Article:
Beware the Well Intentioned Rule: “It Goes in the Water” –Not!

After the toileting episode with Mark and Briar, I felt a superiority wash over me. I felt I was getting the hang of simplifying life’s little mysteries so Mark could understand the world, and we could understand his world.

In general, potty training Mark had been a contest of what we could do to just keep his bottom on the toilet seat. If the ass is not over the hole, making a poop does not count as successful potty training. Mark resisted any activity that required his body be still.  So, like most parents, we sang potty songs, read books, did clapping games, hand puppet shows, performed toe ballets, practiced anything that needed practicing, pretended to be airplanes and motorcycles, made fart sounds for motor sounds, and planned our next meals. Oh. Don’t you remember doing so many things in your bathroom during potty training? Too bad you missed this quality time with your child.

Eventually, we heard the musical sound of  “plunky dunk” and would celebrate long and loud,– repeating the rule, “ Yay, Poopie goes in the water!” Like most toddlers Mark could not wait to see his little turds whirling in circles into the toilet’s deep beyond. “See Markie, Poopie goes in the nice clean water!”

Go ahead! If you are thinking what I’m thinking now, you should have been Mark’s parent.

Alas, we again found ourselves in the spotlight of Mark’s divine interpretation of the rules as we gave them. He had learned “No hands in your poop,” so we launched confidently into, “Poop goes in the water.” Our blunder: it should have been, “Poop goes only in the TOILET water!!!”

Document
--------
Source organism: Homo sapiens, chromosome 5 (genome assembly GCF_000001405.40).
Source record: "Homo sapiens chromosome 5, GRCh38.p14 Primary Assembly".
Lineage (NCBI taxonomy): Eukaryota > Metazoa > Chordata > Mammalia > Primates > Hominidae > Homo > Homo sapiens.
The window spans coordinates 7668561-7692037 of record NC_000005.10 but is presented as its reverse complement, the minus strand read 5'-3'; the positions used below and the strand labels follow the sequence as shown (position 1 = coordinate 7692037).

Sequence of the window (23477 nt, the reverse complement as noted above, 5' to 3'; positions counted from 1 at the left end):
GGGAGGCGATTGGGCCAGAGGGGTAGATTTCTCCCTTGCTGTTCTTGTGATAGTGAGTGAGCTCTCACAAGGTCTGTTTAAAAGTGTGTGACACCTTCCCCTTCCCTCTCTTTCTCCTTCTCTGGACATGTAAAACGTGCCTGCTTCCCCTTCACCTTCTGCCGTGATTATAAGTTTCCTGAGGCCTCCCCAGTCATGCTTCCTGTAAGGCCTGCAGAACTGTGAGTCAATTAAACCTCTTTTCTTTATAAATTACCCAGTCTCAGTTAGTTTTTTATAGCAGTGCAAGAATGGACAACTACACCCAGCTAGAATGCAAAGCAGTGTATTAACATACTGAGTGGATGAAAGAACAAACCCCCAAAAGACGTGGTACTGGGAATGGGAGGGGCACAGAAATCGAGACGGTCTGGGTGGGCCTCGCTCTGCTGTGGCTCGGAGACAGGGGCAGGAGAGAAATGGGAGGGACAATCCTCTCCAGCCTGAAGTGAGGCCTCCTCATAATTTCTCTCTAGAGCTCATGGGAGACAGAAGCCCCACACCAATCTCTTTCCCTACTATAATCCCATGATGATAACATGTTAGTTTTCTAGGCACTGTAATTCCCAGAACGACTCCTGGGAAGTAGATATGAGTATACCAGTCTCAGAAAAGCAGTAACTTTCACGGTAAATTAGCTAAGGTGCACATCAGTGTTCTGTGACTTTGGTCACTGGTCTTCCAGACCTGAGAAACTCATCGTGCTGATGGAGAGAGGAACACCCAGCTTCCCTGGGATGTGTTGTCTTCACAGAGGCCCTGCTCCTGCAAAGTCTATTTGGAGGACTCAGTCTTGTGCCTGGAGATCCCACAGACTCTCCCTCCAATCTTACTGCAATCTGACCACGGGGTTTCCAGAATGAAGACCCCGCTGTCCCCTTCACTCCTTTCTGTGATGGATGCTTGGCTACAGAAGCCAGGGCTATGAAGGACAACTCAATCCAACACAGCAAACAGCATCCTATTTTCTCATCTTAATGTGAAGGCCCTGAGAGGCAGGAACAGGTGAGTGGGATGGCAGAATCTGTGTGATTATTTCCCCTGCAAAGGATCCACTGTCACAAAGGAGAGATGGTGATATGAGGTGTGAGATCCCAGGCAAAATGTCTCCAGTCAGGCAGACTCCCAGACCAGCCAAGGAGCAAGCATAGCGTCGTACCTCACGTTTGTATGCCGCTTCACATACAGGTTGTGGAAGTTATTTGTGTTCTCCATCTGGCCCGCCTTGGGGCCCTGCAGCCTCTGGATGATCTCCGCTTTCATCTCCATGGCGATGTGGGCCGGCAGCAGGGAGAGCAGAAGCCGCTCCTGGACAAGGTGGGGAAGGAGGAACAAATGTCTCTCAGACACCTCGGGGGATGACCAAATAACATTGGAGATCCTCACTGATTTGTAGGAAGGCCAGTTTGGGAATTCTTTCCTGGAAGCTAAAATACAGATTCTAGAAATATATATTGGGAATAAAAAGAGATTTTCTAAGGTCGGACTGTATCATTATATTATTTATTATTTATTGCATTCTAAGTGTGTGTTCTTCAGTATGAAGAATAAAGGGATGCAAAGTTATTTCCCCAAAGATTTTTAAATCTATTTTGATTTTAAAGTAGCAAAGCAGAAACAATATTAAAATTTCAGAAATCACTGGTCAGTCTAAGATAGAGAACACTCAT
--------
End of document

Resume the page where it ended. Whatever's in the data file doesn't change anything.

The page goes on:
A while after he committed his craps to the toilet, he again modified the game. In the toilet, the floaters vanished quickly. But in the plastic pool in the backyard, there was time to watch the “bob and swirl” behavior as he pushed a floater around the rim of the pool with his little scoop shovel.

Mark would be signing and saying his new rule: Poopie goes in the water! What kind of praise or reprimand would be appropriate? It was clear that prevention was part of  the answer. I knew about the term Extinction, in that it related to training away poor behaviors by focusing on the good deeds and working to fade the poor behaviors into oblivion. This meant sharpening the skill sets of my maternal vigilant eye. The eye had not slept well in years, and now she had become demoralized with all this focus on feces. She cried. She called out to the heavens, “Why me? Why us?” She made promises:  “ Please, name your price, and help Mark just learn the simple rules of life! I’ll sleep on my knees, on rice kernels; just get Mark potty trained like every one else’s kids!”

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About Carmella Miller

I live in Nevada City, CA with my husband Steve. I am a retired 7th and 8th grade English, Art and Drama teacher. I thought it would be fun to share the"Markie Stories" featuring our son Mark Miller, age 24. When a parent hears they have a special needs child, grieving and isolation often follow. Maybe because we finally "got" Mark raised up, that, now we see how funny it was at times. And we definitely know how how proud we are of him and ourselves.
This entry was posted in A Mother's Diary, Down Syndrome Help, Raising Down syndrome Boy, The Markie Stories and tagged , , , , , , , , , , , , , . Bookmark the permalink.

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